David Haig"s trademark moustache comes off for a new theatre role

Man behind the moustache: David Haig’s made a career out of his trademark ’tache. Now it’s come off for a new theatre role

David Haig was a 12-year-old at Rugby public school when he got his first theatre review.

It was for his role in Sheridan’s The Critic, as Mr Puff, a pompous 18th-century fop who has written a terrible play about the Spanish Armada. ‘The praise I got was a double-edged sword,’ recalls David. ‘I was pronounced “vastly well cast” – but by a teacher who loathed me.’

Shortly afterwards, he was expelled for bad behaviour.

All change: A moustache-less David Haig, alonside Beatie Edney, in The Madness of George III

All change: A moustache-less David Haig, alonside Beatie Edney, in The Madness of George III

‘I was caught talking to a girl in town, and smoking. I refused to get my hair cut, and I’d leave the zip undone on my Chelsea boots – all things that drove the teachers crazy. On top of that, I’d been pathologically lazy academically, so the headmaster said unless I went to live with him and his wife for ten days to show I was prepared to change, then this was the end. I said no, and my parents realised I was a lost cause.’

David is now 56, an award-winning actor and playwright whose trademark military moustache has made him instantly recognisable in dozens of stage, film and TV roles.

There was his scene-stealing – trouserless – moment in Four Weddings And A Funeral as the bridegroom caught in flagrante with his new bride by Hugh Grant.

He’s had sexy romps in stage roles like Terry Johnson’s Dead Funny, Alan Ayckbourn’s House & Garden and William Wycherley’s lewd 17th-century comedy The Country Wife.

But none of these would have had the same comic effect without the gravity of his upper lip.

Familiar face: The actor as we are more used to seeing him

Familiar face: The actor as we are more used to seeing him

And, more seriously, that moustache was an important prop in his portrayal of Rudyard Kipling in My Boy Jack, the TV adaptation of the stage play he wrote.

But now, for the first time in almost 25 years, he’s clean-shaven.

The moustache has had to come off for his role as the king in Alan Bennett’s The Madness Of George III, which opens in London’s West End later this month.

Seeing the face without the fuzz gives audiences a shock. ‘But I had to,’ he argues. ‘George III never had a moustache. Everyone was clean-shaven in those days because they were terrified of lice. So I had to accept it was time to get the razor out.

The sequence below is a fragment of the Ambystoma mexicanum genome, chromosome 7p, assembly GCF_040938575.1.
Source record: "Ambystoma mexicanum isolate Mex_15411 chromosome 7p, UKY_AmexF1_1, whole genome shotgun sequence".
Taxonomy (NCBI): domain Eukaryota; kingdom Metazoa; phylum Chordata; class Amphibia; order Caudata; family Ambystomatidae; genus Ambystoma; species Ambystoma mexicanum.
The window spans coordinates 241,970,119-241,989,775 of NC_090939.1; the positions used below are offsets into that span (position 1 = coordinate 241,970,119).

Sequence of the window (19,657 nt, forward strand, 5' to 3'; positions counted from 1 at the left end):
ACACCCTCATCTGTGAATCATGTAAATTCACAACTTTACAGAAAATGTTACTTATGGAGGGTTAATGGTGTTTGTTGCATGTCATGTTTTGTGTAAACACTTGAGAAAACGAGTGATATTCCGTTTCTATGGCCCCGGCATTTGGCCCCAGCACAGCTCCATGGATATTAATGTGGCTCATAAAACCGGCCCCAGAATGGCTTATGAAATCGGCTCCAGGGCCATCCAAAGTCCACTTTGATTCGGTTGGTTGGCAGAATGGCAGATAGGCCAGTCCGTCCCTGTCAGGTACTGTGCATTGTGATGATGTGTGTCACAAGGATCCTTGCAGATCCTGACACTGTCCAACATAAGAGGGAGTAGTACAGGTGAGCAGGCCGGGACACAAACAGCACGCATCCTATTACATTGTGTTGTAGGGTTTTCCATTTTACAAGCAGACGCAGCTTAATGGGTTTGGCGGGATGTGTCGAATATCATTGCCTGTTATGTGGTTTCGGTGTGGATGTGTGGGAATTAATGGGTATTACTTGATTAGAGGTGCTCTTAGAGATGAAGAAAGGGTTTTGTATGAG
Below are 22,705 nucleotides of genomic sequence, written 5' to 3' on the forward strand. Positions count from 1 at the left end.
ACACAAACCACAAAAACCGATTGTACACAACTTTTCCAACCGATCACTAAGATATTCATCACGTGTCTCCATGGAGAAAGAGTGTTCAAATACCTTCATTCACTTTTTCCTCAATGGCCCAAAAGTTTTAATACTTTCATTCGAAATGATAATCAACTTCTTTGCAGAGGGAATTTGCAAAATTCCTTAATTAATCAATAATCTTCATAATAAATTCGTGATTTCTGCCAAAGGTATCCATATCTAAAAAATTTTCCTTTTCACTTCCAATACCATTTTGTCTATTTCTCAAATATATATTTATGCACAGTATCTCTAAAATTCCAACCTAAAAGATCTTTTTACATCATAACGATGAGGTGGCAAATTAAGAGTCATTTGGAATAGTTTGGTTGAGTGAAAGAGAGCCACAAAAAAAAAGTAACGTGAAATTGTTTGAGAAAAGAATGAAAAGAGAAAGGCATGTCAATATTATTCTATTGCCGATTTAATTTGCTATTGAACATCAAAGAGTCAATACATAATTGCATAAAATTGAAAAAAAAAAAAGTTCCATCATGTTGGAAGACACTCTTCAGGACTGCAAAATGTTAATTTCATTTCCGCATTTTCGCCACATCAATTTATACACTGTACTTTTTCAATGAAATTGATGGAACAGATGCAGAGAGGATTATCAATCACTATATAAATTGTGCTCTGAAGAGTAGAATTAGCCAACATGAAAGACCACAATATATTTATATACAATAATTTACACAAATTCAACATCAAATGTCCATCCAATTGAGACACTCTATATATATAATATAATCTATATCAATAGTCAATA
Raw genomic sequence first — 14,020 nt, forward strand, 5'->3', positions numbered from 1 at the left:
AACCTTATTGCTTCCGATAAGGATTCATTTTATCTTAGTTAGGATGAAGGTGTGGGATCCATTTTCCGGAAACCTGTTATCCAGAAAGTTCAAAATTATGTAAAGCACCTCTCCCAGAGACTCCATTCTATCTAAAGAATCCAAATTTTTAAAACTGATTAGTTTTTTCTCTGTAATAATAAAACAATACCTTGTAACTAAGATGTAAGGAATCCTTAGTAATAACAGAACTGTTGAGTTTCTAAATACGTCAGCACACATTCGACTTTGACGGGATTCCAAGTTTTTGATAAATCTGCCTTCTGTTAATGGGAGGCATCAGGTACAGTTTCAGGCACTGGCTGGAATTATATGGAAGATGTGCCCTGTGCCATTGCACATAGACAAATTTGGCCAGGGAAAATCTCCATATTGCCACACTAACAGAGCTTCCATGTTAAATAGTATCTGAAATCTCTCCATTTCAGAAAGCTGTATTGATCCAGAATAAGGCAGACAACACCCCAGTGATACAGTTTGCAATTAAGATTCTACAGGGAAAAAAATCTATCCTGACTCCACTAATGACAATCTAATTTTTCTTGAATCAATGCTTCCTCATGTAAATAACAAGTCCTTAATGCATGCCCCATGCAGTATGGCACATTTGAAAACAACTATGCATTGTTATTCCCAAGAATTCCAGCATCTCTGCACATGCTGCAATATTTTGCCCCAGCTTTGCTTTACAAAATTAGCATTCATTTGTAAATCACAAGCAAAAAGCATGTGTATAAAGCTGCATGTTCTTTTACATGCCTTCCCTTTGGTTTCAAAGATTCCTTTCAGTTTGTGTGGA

‘Suddenly, I felt unprotected and exposed, both literally and metaphorically.

I felt, “this is me”. I also had a deep suntan when I did it, so I was left with this appalling white stripe of skin across my face.’

He concedes that over the years he’s been cast for his facial hair as much as for anything else. ‘A lot of the work I’ve got is as a result of my moustache feeling right, so it’s been very useful.

When I was making Four Weddings, the director, Mike Newell, said, “David, I’m worried if you shave it off you may just be left with a hole in your face.” But I’m so glad I took the plunge. It’s a great way to show the fall of the king from a head of state in full regalia and wig to a bald, broken man in a nightgown.’

The play premiered in 1991, and in 1995 an award-winning film was made starring Nigel Hawthorne. ‘I wrote to Alan Bennett and said I couldn’t hope to better Nigel Hawthorne’s performance,’ says David, ‘but I would try to match it. This is a part I’ve wanted to do for years.’

Most famous role: David as Bernard in Four Weddings And A Funeral

Most famous role: David as Bernard in Four Weddings And A Funeral

On the home front, David is married to actress and professional cook Julia Gray, with whom he has five children.

His talent for playing establishment figures with a twist is helped by his background. His mother was an opera singer and his father an Army officer who left after 20 years to become the first director of London’s Hayward Gallery.

They were disappointed when David left Rugby, but recognised their son was independently minded. After attending a crammer in Oxford, he spent a year on a kibbutz then lived in Denmark for two years learning plumbing.

Back in London, he enrolled at drama school. ‘Suddenly, I was working incredibly hard. I’d found my passion and vocation.’

And will the moustache make a return ‘There’s no going back. I’m freed from my trademark now,’ he says.

The Madness Of George III, Apollo Theatre, London, from 18 January. Tel: 0844 412 4658.